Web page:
Meanwhile ‘The Neds’ showed a clever through line in their younger/older selves. Young Ned being charming, effervescent and full of life (and showtunes), morphs into to grumpy, scruffy in voice and demeanor interpretation by Mark Ruffalo. But even in a reading the actors brought together mannerisms, ways of speaking that showed the younger Ned in older, and Older in Younger. Cleverly performed, particularly with little rehearsal, they were in sync throughout and held together the play’s central conceit of these two part of the same man-and the differences in him. The use of showtunes, by young Ned, was funny and charming shifting to devastating when older Ned joins in. And something in the purity of Glick’s beautiful voice, against the harsh, unrefined tones of Ruffalo’s singing made that moment all the more magical, and tragic.

This reading was a rare (especially for a Brit) opportunity to see this rarely performed play. The fact Kramer has done re-writes gives me hope there will be a production somewhere, sometime in the future. Taking a lead from his fellow traveler Kushner, I’d suggest making a day of it, and doing both The Normal Heart and The Destiny of Me in Rep. after all as Kramer apparently protested when told his play was too long, if Tony can have 7.5 hours….

Seeing the play was one highlight. But I cannot write this without talking about the others. Being in the room with Larry Kramer was itself enough.

As I said above, I’d flown that morning from London, got off the plane dumped my bags and hurried across New York. I got lost on the way home. It was a nightmare. It was a stupid idea. I’d do it all again.

Kramer’s work has been a force of nature in my life. A guiding force, and something that gives me a much needed kick up the arse many a time. If Larry wrote this in the midst of the worst experiences anyone could have in life, if Larry can do all he did for the community, then I too can get up and keep working. I’ve spend years reading about him, reading his work. Being inspired by him. My second biggest argument in my PhD was because they made me cut the chapters on The Normal Heart (the biggest was about Foucault, the third about War Horse for anyone keeping score).

I walked into the theatre and saw Larry just standing there. I live in Wales, I never thought I’d stand in a room with Larry Kramer. To see him, alive and well, ready to hear his play. That, was something. To sit and listen to Tony Kushner (whose play, we may remember I was crossing an ocean to see, again) talk about this play, what Larry has done and achieved. To be in that room. That doesn’t happen to kids from Wales who never grew up knowing what theatre was. Who were barely allowed to know what gay people were.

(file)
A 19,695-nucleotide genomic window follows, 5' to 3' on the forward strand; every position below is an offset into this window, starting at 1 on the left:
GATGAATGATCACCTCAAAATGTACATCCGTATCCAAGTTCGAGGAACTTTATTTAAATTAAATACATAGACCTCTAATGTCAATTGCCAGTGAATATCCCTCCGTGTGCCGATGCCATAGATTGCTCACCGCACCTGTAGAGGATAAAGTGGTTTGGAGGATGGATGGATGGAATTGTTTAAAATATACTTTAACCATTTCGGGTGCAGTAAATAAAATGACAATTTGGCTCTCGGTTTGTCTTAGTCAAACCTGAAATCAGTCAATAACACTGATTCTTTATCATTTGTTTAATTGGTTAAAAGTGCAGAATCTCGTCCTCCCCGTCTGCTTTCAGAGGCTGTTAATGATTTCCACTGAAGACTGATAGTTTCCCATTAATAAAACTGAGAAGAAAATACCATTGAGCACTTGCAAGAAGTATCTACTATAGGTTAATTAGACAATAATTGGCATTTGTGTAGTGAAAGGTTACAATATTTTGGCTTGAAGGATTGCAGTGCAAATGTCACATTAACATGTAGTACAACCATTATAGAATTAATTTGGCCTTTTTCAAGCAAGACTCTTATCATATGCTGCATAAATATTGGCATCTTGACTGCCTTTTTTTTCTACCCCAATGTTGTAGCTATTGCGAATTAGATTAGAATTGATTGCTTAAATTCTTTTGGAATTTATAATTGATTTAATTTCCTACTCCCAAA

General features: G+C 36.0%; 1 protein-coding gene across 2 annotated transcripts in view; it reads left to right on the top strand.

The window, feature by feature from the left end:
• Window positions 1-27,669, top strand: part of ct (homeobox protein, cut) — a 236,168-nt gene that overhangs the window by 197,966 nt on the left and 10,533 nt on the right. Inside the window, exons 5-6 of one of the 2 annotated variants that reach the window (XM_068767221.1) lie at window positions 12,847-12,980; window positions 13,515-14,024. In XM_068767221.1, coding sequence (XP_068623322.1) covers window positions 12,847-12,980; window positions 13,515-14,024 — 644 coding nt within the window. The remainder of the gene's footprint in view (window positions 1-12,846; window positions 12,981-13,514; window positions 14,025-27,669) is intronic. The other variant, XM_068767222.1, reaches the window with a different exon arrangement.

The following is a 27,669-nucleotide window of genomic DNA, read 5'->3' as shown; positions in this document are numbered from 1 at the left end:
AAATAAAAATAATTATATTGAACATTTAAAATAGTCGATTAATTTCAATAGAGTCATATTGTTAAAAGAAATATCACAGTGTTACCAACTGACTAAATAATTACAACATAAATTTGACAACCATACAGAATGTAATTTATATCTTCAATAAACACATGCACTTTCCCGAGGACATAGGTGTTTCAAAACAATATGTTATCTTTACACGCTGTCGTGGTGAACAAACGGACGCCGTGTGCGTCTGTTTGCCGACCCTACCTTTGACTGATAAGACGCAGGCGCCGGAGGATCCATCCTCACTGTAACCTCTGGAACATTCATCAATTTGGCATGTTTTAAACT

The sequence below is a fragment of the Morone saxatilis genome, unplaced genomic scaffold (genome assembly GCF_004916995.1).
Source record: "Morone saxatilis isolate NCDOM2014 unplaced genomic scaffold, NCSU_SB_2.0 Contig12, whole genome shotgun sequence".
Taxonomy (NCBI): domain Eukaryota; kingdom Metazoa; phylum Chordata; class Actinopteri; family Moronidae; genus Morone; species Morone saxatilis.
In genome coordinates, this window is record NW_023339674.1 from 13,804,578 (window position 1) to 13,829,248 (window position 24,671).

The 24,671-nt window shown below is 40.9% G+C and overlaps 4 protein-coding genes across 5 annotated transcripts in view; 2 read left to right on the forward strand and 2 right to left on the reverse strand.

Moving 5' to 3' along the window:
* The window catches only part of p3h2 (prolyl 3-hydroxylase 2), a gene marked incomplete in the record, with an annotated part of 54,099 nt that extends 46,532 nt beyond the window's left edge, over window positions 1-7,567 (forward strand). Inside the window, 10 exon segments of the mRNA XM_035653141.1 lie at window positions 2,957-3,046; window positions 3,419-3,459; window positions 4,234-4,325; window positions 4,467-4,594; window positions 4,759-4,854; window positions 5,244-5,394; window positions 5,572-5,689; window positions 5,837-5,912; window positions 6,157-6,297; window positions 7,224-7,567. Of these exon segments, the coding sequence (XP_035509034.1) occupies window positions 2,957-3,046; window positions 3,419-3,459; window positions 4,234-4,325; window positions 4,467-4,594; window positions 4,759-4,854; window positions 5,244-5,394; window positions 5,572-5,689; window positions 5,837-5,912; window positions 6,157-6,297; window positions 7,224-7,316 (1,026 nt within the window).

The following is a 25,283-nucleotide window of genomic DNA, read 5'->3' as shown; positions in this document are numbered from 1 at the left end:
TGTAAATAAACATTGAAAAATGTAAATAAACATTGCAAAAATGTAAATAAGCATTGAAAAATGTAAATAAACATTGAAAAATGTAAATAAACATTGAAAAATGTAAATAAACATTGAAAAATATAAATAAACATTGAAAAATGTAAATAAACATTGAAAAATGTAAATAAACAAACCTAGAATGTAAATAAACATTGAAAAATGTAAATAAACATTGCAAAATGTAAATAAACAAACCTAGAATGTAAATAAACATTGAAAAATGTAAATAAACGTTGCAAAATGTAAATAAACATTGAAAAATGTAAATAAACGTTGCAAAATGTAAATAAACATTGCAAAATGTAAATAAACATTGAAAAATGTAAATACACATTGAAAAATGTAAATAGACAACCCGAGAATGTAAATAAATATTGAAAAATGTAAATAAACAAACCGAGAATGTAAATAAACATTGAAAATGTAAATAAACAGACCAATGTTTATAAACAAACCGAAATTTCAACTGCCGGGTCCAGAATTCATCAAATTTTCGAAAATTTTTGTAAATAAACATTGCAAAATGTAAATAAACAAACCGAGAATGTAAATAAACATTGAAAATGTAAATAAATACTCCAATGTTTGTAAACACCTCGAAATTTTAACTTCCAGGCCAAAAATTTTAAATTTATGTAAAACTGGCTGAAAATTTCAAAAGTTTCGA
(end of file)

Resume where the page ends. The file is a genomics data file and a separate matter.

And it was his Birthday.

To sit in a theatre, in New York, and sing Happy Birthday to Larry Kramer on his 83rd Birthday. Because my work, my research and my passions had somehow conspired to bring me there. It was special.

The coming blogs about this trip detail how emotional, important, significant etc etc it was for me. That it started out this way is an indication of what the whole trip meant. And maybe it won’t make sense to a lot of people. And I’m making sense of what it all means, really and maybe it makes no sense to most people. But I’ve worked on some of this research for nearly 10 years. I’ve been passionate about most of these plays, these writers for longer. I’ve grown up with them, and they’re a part of me.

So this slightly foolish decision to rush from JFK…it was important. And it started a week of poignant moments for me. So thank you, to the New Group, for making a little nerd, who grew up a bigger nerd, who crossed an ocean, really happy.

A few of my own pictures…

Published by Emily Garside

Academic, journalist and playwright. My PhD was on theatrical responses to the AIDS epidemic, and I continue to write on Queer theatrical history. Professional nerd of all things theatre.

Leave a Reply

Fill in your details below or click an icon to log in: Logo

You are commenting using your account. Log Out /  Change )

Facebook photo

You are commenting using your Facebook account. Log Out /  Change )

Connecting to %s

This site uses Akismet to reduce spam. Learn how your comment data is processed.

%d bloggers like this: